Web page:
Gail Hochachka is a PhD candidate at University of Oslo, Norway. She is interested in the deeper human dimensions of climate change and how to construe adaptation as transformation to sustainability, with a focus on the unique dynamics and drivers of transformation present in individuals, groups and systems. Her study involves the highland coffee communities of Guatemala as well as buyers, retailers and consumers of coffee in North America.
- North / South Development
- Environment and Society
- Environment and Innovation
- Transformations to Sustainability
Brief presentation of previous work experience and education:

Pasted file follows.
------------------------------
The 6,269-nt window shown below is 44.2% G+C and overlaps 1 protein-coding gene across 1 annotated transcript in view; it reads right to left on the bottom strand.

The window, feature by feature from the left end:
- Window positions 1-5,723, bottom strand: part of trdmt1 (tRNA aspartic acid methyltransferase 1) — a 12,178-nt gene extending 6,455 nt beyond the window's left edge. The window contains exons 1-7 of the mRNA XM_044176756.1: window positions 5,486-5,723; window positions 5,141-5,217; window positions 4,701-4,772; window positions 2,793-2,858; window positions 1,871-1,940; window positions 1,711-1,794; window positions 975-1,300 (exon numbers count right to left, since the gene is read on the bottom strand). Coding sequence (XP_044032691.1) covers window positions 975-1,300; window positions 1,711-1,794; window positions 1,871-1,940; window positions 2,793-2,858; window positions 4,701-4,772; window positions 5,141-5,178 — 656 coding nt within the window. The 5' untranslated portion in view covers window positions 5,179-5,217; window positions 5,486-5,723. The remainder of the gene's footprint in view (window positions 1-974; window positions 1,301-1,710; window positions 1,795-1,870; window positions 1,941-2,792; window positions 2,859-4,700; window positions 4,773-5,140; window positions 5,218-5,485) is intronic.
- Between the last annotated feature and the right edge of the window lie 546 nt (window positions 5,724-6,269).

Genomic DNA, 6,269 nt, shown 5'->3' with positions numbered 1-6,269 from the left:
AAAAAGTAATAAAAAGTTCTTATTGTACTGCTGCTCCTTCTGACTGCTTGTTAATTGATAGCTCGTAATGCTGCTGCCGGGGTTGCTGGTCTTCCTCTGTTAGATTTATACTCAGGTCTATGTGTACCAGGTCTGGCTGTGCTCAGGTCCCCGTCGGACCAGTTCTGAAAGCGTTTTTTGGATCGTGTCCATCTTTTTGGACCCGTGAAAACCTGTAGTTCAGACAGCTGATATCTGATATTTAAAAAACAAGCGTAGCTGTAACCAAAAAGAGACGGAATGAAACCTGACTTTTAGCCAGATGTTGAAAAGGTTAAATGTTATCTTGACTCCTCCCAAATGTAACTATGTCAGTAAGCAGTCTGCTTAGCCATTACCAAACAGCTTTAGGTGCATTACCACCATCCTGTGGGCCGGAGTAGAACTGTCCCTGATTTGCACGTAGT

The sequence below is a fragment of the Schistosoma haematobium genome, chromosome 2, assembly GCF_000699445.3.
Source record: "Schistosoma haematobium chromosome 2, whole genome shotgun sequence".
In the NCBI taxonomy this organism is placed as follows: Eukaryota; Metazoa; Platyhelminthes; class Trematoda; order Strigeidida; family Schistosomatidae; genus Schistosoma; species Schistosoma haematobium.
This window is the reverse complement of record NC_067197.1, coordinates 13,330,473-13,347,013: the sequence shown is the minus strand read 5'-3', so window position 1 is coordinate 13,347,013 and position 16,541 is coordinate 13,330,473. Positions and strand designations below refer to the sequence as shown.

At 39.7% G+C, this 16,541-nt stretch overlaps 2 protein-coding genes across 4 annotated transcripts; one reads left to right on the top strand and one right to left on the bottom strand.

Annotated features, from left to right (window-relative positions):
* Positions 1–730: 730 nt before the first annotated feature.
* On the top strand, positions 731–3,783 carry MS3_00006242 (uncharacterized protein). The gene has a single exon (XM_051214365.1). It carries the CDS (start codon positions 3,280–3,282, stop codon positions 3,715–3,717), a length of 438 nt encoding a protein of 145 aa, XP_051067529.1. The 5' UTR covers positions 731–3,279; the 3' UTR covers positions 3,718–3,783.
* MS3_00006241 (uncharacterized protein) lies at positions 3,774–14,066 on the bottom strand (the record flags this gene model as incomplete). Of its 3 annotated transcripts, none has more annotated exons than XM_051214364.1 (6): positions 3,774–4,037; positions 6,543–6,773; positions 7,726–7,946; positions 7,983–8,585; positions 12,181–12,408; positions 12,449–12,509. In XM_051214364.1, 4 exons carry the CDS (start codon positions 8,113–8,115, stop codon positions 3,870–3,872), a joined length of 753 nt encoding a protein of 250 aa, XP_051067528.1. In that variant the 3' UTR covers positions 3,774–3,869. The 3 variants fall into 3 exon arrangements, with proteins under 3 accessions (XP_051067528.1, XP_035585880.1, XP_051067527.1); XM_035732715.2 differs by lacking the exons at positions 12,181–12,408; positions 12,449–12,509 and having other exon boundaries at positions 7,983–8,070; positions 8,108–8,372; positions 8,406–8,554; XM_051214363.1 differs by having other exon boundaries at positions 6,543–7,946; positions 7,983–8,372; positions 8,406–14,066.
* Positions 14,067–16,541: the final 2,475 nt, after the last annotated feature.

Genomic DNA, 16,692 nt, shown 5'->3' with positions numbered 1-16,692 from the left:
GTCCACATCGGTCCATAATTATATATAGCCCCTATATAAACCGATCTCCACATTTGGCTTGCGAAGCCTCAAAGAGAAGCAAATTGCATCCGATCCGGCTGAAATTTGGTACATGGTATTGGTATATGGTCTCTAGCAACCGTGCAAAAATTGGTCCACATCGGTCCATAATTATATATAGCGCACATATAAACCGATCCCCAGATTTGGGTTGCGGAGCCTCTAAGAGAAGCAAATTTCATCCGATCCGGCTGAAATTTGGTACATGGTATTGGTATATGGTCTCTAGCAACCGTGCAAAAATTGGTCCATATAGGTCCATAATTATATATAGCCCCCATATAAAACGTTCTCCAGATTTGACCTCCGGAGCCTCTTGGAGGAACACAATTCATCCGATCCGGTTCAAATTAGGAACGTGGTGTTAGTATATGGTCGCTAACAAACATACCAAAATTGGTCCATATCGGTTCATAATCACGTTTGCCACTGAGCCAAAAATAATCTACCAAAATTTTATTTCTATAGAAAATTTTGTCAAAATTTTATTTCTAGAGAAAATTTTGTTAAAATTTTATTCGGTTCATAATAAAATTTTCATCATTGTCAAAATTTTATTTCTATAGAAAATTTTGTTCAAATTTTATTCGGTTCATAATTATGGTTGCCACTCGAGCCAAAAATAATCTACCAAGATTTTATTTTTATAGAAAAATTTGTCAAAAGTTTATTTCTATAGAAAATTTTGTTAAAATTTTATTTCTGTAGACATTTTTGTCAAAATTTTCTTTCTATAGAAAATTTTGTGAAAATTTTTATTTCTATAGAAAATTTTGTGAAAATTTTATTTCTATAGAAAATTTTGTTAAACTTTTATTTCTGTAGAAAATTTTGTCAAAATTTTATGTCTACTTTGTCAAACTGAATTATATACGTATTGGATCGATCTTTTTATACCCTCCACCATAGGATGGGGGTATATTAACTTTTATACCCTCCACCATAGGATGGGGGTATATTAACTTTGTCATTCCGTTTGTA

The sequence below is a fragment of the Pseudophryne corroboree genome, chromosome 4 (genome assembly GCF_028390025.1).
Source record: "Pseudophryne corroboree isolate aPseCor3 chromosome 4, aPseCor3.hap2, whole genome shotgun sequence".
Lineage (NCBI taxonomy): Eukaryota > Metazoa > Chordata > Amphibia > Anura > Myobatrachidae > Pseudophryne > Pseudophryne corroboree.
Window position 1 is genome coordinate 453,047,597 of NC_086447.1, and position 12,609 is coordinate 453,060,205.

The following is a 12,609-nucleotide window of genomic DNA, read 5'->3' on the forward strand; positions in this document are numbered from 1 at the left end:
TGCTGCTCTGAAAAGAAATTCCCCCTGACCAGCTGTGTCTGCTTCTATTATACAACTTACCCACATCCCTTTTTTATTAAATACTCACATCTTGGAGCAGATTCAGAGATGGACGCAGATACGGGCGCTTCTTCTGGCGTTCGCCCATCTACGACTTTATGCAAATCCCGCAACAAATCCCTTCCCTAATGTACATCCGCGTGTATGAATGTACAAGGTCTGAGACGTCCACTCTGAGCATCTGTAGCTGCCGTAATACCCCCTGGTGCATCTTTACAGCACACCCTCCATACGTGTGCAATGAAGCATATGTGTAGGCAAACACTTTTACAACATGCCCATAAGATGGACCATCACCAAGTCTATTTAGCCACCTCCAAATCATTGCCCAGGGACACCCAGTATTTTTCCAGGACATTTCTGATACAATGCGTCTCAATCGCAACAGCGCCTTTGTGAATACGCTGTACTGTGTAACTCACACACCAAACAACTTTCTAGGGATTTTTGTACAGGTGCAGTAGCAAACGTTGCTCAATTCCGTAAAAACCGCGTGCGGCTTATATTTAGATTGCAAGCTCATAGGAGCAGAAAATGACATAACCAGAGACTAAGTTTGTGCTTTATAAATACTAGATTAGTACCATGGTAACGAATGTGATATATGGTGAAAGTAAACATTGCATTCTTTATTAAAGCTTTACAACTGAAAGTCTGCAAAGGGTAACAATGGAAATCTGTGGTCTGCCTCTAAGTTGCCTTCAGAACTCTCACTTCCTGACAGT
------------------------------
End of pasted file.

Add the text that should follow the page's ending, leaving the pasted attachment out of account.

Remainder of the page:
Gail Hochachka is a doctoral research fellow at the University of Olso, Norway, working with Dr. Karen O'Brien in the AdaptationCONNECTS project (Combining Old and New kNoweldge to Enable Conscious Transformation) to develop new understandings of whether and how different types of transformations can contribute to successful adaptation to climate change. Previously, she spent 18 years working with non-profit organizations in sustainable development in Africa, Latin America and North America on diverse themes such as rainforest conservation, community development, women’s empowerment, sustainability leadership, global value chains, and climate resilience. Her Masters research drew on interdisciplinary studies and conducted field work in El Salvador, to contribute to the development of a theory and practice of integral community development. Some of her work with NGOs involved conducting action research projects on topics such as on how to include the human dimensions better in international development, on how to monitor and evaluate both the 'hard' and 'soft' capacities needed for successfully in sustainability projects, and on how to engage local perspectives in community-based climate change adaptation. She taught at the graduate level at John F. Kennedy University from 2006-2013, both on campus and online, and pioneered field courses in El Salvador and Peru. She is currently on a research stay at the University of British Columbia, Canada, at the Social-Ecological Systems research group under Dr. Shannon Hagerman.